The 1970s were dark years in many ways, and one cannot blame all the economic woes on one individual. OPEC kept increasing oil prices, which was a major headache for everyone. Yet presidential leadership can make a difference. That leadership was not forthcoming, however. At the beginning of the decade, we had Watergate and the Nixon resignation, followed by Ford, who failed to inspire. Both were Republicans; the economy was not strong.
When Jimmy Carter took office in 1977, it was hard to believe things could get worse–but they did. The Carter presidency gave rise to a new term: stagflation. What did it mean? Depressed productivity occurring simultaneously with high inflation. Unemployment rose to 9%, inflation topped out at over 13%, and buying a home became foolhardy. Who would want to pay double-digit interest rates? Carter tried “voluntary” wage and price controls. To save energy, he encouraged people to turn their thermostats down in the winter to 65 degrees. That’s an energy plan?
While the decade’s problems cannot be laid solely at Carter’s feet, he obviously didn’t have any idea of what to do to solve them. When Reagan took office in 1981, he inherited this terrible economy. The media loved to call it “Reaganomics.” But Reagan’s first budget and the tax cuts he initiated didn’t even start to go into effect until October 1981. What the country was experiencing was not Reagan’s fault. By the end of 1982, things were picking up, and by the timeÂ the next election came in 1984, the economy was in a constant pattern of growth. Reagan noted that after a while, the media stopped referring to the economic situation as Reaganomics–they didn’t want to give him any credit for the turnaround.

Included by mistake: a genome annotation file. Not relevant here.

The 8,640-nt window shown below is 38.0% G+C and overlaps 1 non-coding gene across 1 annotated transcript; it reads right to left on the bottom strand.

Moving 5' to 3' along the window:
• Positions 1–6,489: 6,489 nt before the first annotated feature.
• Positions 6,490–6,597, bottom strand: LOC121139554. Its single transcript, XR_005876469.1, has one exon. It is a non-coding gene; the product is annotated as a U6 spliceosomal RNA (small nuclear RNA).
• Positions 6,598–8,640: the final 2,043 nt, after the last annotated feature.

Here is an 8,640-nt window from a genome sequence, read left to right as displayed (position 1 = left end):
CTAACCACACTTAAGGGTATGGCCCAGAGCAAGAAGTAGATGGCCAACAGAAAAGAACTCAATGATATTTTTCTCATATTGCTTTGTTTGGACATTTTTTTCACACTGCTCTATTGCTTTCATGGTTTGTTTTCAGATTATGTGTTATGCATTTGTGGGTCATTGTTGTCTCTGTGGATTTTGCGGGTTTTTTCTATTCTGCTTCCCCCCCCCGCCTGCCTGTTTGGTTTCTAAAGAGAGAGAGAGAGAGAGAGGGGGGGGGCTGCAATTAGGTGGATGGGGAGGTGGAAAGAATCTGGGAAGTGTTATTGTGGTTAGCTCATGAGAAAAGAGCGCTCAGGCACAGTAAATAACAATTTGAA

Genuine Presidential leadership on the economy is a rare commodity. None of the Democratic presidents I have highlighted thus far really understood how an economy works. Their basic solution for growth was government spending, which is actually a big part of the problem.